ceremonies must have resembled those of the Kootenay. The fundamental concepts of both seem to have been the same. They consisted in the worship of the sun, and appear to have been connected
with the idea that the dead would return from the land of the
__*/ 4 Introduction.
The brief sketch of the customs of the tribe here given will be
sufficient for an understanding of the tales recorded in the following pages; but it seems desirable to preface the collection by a short
discussion of a few of the more important features that characterize
the tales of the tribe. About one half of the volume is taken up
by myths referring to transformers. While in most American mythologies there is only one transformer who is, at the same time,
the culture hero, we find here several personages to whose actions
the present shape of our world is due. These are: the Coyote, the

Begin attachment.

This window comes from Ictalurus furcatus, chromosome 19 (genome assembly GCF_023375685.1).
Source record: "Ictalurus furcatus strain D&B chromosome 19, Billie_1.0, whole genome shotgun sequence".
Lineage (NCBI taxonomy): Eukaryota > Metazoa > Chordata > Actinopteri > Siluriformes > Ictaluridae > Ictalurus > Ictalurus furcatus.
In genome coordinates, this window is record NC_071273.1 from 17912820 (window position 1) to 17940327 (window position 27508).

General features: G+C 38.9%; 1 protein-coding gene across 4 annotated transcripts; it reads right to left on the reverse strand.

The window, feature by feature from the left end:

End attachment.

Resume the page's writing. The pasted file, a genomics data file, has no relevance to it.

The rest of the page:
three brothers Qoa'qLqaL, Kokwela, and the Old Man. The first and
the second of these are decidedly the most influential and important
personages in the whole mythology of the tribe.
The Coyote as well as the three brothers are in a way the culture
heroes of the tribe, and the general characteristics of the legends
referring to these beings are very similar to legends of this class
as found among other American tribes. The story of the so-called
" Culture Hero," who gave the world its present shape, who killed
monsters that infested the land, and gave man the arts that make
life worth living, is one of the most widely distributed Indian myths.
In what we might call the prehistoric era there was no clear distinction between man and animals. At last the culture hero appeared,
and transformed some of the beings of those times into animals,
others into men. He taught the latter how to kill animals, how to
make fire, and how to clothe themselves. He is the great benevolent
being, the helper of mankind. But the same great culture hero